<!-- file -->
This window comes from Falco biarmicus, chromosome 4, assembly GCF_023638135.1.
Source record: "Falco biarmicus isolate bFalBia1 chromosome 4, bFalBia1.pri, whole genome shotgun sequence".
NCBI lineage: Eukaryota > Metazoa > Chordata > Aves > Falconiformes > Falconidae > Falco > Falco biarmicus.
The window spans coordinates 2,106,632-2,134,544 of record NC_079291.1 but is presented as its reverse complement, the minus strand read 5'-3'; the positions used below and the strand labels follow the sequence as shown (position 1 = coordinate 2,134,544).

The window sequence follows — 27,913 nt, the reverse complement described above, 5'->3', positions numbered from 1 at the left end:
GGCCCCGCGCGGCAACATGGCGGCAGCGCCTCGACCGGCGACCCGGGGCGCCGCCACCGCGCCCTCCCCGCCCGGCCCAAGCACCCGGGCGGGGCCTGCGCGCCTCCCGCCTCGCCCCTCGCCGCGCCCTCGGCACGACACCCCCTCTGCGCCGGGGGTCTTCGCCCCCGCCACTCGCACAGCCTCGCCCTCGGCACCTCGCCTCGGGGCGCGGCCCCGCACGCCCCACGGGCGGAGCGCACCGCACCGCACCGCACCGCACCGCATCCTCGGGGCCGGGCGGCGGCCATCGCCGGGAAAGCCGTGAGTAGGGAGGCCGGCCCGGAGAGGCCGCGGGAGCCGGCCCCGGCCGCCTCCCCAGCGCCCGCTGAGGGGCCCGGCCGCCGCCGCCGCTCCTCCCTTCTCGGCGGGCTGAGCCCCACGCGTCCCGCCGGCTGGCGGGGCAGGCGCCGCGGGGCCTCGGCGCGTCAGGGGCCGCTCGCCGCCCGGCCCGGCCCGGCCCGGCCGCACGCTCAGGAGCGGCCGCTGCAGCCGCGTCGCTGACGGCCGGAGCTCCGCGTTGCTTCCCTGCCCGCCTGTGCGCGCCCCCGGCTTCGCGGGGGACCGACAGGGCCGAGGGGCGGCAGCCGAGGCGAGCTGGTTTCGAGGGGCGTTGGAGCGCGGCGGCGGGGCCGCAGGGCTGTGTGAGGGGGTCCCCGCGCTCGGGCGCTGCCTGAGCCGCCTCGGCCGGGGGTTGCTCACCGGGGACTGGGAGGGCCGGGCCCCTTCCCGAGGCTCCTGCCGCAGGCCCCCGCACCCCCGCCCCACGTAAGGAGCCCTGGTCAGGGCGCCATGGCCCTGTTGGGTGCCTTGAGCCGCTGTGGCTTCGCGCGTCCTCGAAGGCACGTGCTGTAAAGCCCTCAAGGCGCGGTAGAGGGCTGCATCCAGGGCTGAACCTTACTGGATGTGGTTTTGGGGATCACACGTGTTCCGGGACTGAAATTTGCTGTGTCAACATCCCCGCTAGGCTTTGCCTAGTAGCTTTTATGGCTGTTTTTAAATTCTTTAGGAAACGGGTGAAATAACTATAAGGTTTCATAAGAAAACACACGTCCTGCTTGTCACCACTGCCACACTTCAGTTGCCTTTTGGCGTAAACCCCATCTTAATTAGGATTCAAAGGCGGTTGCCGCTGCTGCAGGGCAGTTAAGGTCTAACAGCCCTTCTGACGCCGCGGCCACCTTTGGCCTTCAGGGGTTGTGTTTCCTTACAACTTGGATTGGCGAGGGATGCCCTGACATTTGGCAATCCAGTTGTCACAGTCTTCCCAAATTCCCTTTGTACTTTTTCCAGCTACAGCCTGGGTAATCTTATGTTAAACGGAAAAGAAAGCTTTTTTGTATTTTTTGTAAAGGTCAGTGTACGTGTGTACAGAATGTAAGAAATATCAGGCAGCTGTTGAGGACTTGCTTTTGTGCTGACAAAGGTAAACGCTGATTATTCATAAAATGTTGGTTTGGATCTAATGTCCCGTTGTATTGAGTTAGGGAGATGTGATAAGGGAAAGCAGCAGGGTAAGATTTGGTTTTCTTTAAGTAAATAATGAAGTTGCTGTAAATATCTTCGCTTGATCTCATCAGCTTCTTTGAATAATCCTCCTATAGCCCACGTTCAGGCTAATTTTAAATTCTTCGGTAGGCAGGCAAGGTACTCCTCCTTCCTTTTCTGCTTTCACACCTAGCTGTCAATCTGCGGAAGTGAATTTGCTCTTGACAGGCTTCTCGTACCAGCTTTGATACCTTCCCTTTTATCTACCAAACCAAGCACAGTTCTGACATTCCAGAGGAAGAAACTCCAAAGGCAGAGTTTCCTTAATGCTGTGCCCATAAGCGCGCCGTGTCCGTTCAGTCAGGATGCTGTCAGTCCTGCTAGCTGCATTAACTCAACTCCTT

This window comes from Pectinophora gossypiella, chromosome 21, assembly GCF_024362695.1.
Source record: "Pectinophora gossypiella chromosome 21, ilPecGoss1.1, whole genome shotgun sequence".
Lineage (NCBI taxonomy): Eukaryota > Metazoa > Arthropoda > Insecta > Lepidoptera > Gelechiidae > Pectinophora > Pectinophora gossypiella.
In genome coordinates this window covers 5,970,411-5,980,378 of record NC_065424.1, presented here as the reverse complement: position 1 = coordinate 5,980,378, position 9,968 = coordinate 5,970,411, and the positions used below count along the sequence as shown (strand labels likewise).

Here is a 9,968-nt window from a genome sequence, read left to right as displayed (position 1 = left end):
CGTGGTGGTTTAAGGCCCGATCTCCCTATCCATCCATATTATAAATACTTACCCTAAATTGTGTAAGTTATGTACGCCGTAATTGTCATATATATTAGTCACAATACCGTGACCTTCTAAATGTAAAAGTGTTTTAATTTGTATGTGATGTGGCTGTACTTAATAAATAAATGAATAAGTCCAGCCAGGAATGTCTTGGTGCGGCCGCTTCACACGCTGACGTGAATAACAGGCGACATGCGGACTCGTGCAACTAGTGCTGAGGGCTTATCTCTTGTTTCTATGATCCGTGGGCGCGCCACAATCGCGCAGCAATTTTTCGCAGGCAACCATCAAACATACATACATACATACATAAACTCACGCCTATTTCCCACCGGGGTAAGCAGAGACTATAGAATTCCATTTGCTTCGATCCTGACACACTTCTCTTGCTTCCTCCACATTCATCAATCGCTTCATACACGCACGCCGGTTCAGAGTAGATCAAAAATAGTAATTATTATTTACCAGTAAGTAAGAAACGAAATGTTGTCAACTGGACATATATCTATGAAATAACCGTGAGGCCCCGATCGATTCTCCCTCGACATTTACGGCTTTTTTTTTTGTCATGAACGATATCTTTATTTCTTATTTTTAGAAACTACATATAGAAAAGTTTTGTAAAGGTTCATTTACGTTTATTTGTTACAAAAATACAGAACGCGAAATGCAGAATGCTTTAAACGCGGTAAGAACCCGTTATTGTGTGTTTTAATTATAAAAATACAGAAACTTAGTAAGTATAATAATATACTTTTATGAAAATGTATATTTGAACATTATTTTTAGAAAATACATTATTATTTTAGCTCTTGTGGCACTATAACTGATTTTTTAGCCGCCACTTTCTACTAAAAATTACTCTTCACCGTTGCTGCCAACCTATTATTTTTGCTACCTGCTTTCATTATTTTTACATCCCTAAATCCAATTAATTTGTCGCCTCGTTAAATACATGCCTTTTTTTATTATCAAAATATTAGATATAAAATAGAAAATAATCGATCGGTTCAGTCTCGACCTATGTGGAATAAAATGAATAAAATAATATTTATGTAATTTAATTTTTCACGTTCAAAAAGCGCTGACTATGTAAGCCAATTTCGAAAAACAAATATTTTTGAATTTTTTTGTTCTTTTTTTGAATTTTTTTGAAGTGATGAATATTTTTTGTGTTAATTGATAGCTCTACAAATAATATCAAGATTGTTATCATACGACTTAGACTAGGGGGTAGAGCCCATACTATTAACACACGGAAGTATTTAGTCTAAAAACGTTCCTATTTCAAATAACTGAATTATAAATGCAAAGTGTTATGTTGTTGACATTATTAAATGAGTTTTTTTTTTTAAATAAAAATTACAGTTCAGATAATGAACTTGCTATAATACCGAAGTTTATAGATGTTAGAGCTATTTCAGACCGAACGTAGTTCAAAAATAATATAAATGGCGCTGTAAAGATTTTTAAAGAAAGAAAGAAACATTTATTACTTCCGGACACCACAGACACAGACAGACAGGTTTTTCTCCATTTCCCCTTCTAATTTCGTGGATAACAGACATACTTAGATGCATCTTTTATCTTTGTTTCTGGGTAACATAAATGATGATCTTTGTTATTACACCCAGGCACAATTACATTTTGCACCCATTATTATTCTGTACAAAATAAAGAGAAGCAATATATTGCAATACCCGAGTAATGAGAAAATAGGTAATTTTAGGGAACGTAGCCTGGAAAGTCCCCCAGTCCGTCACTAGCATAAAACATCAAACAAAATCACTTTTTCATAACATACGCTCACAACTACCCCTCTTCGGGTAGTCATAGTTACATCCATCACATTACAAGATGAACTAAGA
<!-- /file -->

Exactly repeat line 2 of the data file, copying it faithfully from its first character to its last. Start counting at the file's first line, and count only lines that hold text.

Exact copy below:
Source record: "Falco biarmicus isolate bFalBia1 chromosome 4, bFalBia1.pri, whole genome shotgun sequence".